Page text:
Peace of Westphalia: The Treaty of Münster and Osnabrück is signed

Wars in Middle Age through Renaissance Europe seemed to go on for decades at a time. There are probably dozens of wars that were taking place in 17th century Europe, but the Peace of Westphalia concerns the Thirty Years’ War & the Eighty Years’ War directly, and here is why.

On this day January 30th, in 1648, the Treaty of Munster and Osnabruck is signed. As said, it concerned the aforementioned two wars because it ended the conflict. These treaties were part of a much larger treaty known as the Peace of Westphalia. The Thirty Years’ War origin is complex and in all likelihood no one knows exactly where it began, except that it was Protestant versus Catholic in the Holy Roman Empire and that it eventually entangled much larger backers like the Hapsburgs and the Bourbons. Same old story of politics and religion commingling.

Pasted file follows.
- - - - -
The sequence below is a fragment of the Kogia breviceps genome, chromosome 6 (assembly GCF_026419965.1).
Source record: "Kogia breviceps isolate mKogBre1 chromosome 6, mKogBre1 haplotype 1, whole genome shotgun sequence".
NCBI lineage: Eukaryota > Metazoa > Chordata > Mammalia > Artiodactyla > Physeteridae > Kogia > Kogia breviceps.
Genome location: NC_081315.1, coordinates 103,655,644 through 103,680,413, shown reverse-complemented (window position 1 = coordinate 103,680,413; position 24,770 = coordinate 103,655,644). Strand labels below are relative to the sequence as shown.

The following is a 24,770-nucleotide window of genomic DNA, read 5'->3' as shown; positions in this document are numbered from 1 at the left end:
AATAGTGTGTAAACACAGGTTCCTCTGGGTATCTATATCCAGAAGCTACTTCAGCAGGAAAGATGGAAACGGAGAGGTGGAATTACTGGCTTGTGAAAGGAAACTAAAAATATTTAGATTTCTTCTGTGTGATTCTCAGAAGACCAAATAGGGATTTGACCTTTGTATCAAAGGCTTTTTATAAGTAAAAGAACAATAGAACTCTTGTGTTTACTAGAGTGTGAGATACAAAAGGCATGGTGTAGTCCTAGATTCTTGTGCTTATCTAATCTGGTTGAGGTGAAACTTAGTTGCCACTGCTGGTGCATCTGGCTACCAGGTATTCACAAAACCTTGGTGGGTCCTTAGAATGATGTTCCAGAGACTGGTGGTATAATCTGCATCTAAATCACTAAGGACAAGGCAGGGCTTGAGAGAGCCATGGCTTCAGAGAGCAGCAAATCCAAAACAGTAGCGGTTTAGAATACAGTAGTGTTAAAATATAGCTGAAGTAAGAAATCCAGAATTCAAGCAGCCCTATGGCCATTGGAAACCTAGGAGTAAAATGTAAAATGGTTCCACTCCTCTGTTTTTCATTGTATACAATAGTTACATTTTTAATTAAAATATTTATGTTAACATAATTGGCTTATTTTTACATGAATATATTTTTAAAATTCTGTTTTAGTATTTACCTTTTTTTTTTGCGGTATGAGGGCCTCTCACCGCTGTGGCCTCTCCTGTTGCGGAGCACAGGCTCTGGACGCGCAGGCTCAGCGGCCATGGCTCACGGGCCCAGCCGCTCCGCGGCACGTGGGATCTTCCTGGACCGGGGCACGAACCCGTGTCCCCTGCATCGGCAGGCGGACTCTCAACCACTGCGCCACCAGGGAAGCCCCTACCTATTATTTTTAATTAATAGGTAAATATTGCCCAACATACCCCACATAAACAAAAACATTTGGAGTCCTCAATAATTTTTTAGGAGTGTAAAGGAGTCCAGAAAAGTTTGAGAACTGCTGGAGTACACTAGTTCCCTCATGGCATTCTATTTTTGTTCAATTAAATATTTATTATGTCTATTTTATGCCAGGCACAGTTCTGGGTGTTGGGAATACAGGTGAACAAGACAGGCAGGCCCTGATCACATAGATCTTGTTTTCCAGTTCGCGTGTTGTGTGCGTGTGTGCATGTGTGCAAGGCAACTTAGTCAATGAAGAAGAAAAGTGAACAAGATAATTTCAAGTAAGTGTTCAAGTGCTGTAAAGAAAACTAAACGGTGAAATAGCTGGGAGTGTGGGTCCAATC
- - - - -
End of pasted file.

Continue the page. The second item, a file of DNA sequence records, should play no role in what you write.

The Eighty Years’ War is probably better known in the Netherlands as the Dutch War of Independence because it was during this long war (1568-1648) in which seventeen provinces revolted against Phillip II. The Dutch had become thoroughly discontent with the Hapsburg rule and burdensome taxation, which proved to be a powerful revolutionary motivator. Ultimately, through the Peace of Westphalia, Spain acknowledged the independence of the Dutch Republic.